Project Factsheet
Tools for » Productive patrimonial assets building and citizenship programme for women in extreme poverty in Bolivia
Project ID:00067166Description:MDGF-1732-B-BOL Gender
MDG Achievement Fund
Start Date *: 5 Sep 2007
MDGF Gender Equal & Empowermt
End Date*: 24 May 2012
Country: Bolivia Project Status: Financially Closed
  Participating Organization:   Multiple


The Programme was designed as a pilot to create a demonstrative effect on rural women’s economic and social rights, taking into consideration their high vulnerability based on their levels of poverty and marginalization. The JP supports directly two pillars of the national development plan through the reduction of poverty and inequality in order to offer more chances for women to access income and development opportunities. This was implemented through 3 strategic axes of the National Equality and Opportunity Plan (PNIO), namely through the economic, productive and employment sector, through a reduction of barriers that limit women’s participation in decision making, and through institutional development of the public mechanisms that must plan and implement the policies in favor of women established by the government. The intervention strategy was thus based on the simultaneous implementation of three components: 1) financial services to increase women’s holdings, 2) technical training to develop women entrepreneurship skills, and 3) citizenship actions (such as receiving their birth certificate or official ID), or develop their capacities to use their rights (for example in conflict mediation in the family, at community or institutional levels).


Outcome 1:

1.286 women have a new patrimony or have increased their possessions.

Outcome achievements:

  • A number of different income generating activities were undertaken with different modalities and in different economic sectors. The largest of which was 2,276 rural economic units (UERS), covering a cumulative total of 5,007 women who obtained US$ 4.2 million for start-up businesses. Between 2010 and 2011 their initial sales went up 23% to a total volume of US$ 4.6 million. Another 83 women (60 UERS) obtained US$ 154,000 on shared-risk basis, and obtained a 70% sales volume increase between 2010 and 2011 to a total of US$ 609,000.  Of the total of 5,090 women beneficiaries, 1,903 have been trained in business management, 192% over the initial target. Another 833 have received technical assistance and training for their business (including accounting skills), 174% over the target. 4,754 women have received training for their business in a range of activities (45% over target), and 1,720 women received technical assistance in the tourism sector (hotels and accommodation) with 150% of the target reached. 639 women were trained as market representatives (e.g. linking women producers to potential markets), 42% over the target.
  • Women’s productive projects have generated on average 50% increased income. Of 4,640 women beneficiaries at the start of the programme, 81% of them had no access to any form of credit given they did not meet the eligibility criteria. 96% of these women are permanently employed in these productive activities, normally close to their homes, while 4% are only part-time workers. Sales volumes and increased income have been very successful with 52% of the projects having increased by up to 50% their sales volume, and 41% of women have generated up to 2 additional jobs in their business. Before the programme 75% of beneficiary women did not participate in training and technical assistance activities, now 85% of women do. Women in agricultural production are now selling 71% of their production directly to municipal and local markets, an 18% drop in the number of intermediaries, thereby increasing the economic returns. 54% of the women beneficiaries of the programme have reduced between 25 to 50% the time dedicated to their core activity since the beginning of the programme thanks to the training received. 91% of women have acquired new skills and knowledge and have improved their business. 89% of women beneficiaries manage their business, versus 11% still in training. 57% of them receive support from their spouse in managing their business.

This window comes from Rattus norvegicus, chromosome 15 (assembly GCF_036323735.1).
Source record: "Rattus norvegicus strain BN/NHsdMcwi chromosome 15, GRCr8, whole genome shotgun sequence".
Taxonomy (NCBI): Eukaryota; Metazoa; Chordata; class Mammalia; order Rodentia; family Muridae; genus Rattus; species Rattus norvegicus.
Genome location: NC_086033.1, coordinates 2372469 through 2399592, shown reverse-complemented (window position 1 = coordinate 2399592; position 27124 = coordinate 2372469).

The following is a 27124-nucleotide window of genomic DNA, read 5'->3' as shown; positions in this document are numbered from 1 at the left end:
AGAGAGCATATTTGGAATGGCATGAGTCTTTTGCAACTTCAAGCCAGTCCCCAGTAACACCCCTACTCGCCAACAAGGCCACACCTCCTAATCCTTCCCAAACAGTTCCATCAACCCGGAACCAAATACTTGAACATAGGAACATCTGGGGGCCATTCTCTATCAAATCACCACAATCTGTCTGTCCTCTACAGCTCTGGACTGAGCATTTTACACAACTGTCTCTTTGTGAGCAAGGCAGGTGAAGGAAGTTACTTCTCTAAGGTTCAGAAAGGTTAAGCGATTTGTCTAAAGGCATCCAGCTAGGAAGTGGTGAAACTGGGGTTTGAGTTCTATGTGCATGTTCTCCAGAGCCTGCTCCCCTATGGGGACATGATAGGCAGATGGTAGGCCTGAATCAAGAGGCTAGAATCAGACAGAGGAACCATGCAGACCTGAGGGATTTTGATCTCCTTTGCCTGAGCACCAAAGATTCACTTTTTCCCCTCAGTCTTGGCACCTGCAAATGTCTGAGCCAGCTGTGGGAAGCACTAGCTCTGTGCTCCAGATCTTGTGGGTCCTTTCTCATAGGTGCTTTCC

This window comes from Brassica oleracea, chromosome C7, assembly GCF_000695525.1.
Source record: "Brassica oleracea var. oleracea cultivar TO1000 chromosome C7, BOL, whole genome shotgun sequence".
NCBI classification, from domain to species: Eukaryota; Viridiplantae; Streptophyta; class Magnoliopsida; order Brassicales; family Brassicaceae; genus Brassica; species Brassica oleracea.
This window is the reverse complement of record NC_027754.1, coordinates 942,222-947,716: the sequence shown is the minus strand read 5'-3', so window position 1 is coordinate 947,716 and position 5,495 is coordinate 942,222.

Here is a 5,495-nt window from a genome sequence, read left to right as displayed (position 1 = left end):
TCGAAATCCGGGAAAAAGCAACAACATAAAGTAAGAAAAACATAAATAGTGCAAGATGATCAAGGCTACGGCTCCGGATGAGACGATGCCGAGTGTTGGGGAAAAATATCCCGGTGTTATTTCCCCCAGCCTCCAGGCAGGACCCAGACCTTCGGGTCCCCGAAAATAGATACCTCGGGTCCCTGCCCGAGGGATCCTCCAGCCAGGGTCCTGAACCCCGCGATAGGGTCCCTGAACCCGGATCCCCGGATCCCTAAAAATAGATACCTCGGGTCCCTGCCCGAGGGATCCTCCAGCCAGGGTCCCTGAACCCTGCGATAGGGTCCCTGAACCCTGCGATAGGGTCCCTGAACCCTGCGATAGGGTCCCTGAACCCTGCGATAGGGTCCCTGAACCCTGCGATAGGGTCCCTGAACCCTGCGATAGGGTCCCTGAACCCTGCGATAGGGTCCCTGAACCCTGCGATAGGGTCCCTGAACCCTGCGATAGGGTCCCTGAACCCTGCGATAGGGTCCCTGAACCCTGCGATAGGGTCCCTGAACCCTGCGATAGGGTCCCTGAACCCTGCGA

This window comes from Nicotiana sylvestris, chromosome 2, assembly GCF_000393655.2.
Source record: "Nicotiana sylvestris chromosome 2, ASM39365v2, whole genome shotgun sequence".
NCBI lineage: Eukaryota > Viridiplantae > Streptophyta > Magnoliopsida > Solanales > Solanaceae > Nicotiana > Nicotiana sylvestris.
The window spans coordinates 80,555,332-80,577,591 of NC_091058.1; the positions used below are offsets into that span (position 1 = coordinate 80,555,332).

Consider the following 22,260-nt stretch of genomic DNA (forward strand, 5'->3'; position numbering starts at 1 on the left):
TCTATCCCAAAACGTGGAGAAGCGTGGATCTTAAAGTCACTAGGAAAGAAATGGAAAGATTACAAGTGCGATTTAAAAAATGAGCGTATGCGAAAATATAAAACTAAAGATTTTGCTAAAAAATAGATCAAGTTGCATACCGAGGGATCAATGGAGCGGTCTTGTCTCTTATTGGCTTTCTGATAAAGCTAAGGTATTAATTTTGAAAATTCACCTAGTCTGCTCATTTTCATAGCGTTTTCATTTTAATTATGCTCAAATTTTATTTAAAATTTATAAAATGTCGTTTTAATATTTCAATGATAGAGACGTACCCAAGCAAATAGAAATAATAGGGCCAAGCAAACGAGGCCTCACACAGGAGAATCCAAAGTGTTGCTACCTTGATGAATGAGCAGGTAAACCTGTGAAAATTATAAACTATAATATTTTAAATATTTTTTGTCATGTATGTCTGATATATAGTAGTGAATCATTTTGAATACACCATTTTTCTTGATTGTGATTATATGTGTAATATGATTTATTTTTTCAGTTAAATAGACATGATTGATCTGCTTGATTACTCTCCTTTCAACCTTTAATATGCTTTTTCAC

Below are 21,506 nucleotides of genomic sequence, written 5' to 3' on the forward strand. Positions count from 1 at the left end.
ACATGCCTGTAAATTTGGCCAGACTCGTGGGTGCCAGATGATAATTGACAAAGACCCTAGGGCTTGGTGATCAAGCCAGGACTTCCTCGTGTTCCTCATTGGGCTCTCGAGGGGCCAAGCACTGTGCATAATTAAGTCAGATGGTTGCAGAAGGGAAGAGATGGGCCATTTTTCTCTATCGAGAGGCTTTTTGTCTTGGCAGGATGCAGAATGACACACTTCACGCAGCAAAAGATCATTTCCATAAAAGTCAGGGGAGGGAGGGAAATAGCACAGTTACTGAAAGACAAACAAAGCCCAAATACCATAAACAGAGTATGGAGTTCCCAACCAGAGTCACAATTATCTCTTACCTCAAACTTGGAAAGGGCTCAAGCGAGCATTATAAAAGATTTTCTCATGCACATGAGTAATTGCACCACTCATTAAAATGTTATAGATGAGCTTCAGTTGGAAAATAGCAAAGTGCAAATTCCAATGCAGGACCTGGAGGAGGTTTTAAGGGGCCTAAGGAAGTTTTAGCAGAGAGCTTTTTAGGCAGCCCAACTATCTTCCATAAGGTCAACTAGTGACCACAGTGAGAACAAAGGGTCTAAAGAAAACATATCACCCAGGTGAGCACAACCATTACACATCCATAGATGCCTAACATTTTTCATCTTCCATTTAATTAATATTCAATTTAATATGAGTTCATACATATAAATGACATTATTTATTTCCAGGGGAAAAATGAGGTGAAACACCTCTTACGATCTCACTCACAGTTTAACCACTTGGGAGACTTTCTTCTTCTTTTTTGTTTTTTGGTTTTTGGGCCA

Outcome 2:

1.286 women exercise their rights fully.

Outcome achievements:

  • 4,327 women were trained in citizen’s rights, and at least 139 rural communities were trained on women’s rights. 17% of the trained women were selected to assume decision-making positions. 2,947 women beneficiaries and 9,397 family relatives have a valid ID or birth certificate. This indicates that 12,342 people of the 18 municipalities of the programme now possess valid documentation. Of the 9,397 relatives, 3,748 are women. This is significant as valid documentation is a requirement in order to access state benefits such as primary health care for new mothers and children under one year of age.